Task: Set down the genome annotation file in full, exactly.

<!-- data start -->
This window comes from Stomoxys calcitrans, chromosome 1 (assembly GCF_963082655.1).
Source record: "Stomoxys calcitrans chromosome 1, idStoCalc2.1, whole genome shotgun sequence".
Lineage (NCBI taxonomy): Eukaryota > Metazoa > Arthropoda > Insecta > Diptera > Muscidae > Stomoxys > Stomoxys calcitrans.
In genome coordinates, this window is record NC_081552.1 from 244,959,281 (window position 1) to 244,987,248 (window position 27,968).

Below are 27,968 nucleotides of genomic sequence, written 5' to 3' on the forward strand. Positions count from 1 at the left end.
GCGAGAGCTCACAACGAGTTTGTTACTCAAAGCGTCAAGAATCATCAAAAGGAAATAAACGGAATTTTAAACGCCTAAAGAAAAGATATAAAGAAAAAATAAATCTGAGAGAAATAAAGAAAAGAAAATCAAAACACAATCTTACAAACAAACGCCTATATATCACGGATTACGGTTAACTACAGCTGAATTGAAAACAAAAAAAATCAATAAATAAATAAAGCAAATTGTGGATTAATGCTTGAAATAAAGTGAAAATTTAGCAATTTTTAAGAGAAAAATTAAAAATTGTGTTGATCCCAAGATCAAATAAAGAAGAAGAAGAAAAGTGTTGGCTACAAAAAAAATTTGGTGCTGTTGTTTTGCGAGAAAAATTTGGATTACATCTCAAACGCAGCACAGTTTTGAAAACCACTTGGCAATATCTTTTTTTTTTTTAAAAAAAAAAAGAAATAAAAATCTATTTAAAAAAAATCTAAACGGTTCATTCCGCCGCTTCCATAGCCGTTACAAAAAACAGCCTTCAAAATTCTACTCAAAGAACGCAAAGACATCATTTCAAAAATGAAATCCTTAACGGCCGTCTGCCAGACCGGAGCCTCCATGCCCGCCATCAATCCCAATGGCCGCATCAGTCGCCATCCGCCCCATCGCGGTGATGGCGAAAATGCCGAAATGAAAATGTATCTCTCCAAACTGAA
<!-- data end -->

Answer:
This window comes from Stomoxys calcitrans, chromosome 1 (assembly GCF_963082655.1).
Source record: "Stomoxys calcitrans chromosome 1, idStoCalc2.1, whole genome shotgun sequence".
Lineage (NCBI taxonomy): Eukaryota > Metazoa > Arthropoda > Insecta > Diptera > Muscidae > Stomoxys > Stomoxys calcitrans.
In genome coordinates, this window is record NC_081552.1 from 244,959,281 (window position 1) to 244,987,248 (window position 27,968).

Below are 27,968 nucleotides of genomic sequence, written 5' to 3' on the forward strand. Positions count from 1 at the left end.
GCGAGAGCTCACAACGAGTTTGTTACTCAAAGCGTCAAGAATCATCAAAAGGAAATAAACGGAATTTTAAACGCCTAAAGAAAAGATATAAAGAAAAAATAAATCTGAGAGAAATAAAGAAAAGAAAATCAAAACACAATCTTACAAACAAACGCCTATATATCACGGATTACGGTTAACTACAGCTGAATTGAAAACAAAAAAAATCAATAAATAAATAAAGCAAATTGTGGATTAATGCTTGAAATAAAGTGAAAATTTAGCAATTTTTAAGAGAAAAATTAAAAATTGTGTTGATCCCAAGATCAAATAAAGAAGAAGAAGAAAAGTGTTGGCTACAAAAAAAATTTGGTGCTGTTGTTTTGCGAGAAAAATTTGGATTACATCTCAAACGCAGCACAGTTTTGAAAACCACTTGGCAATATCTTTTTTTTTTTTAAAAAAAAAAAGAAATAAAAATCTATTTAAAAAAAATCTAAACGGTTCATTCCGCCGCTTCCATAGCCGTTACAAAAAACAGCCTTCAAAATTCTACTCAAAGAACGCAAAGACATCATTTCAAAAATGAAATCCTTAACGGCCGTCTGCCAGACCGGAGCCTCCATGCCCGCCATCAATCCCAATGGCCGCATCAGTCGCCATCCGCCCCATCGCGGTGATGGCGAAAATGCCGAAATGAAAATGTATCTCTCCAAACTGAA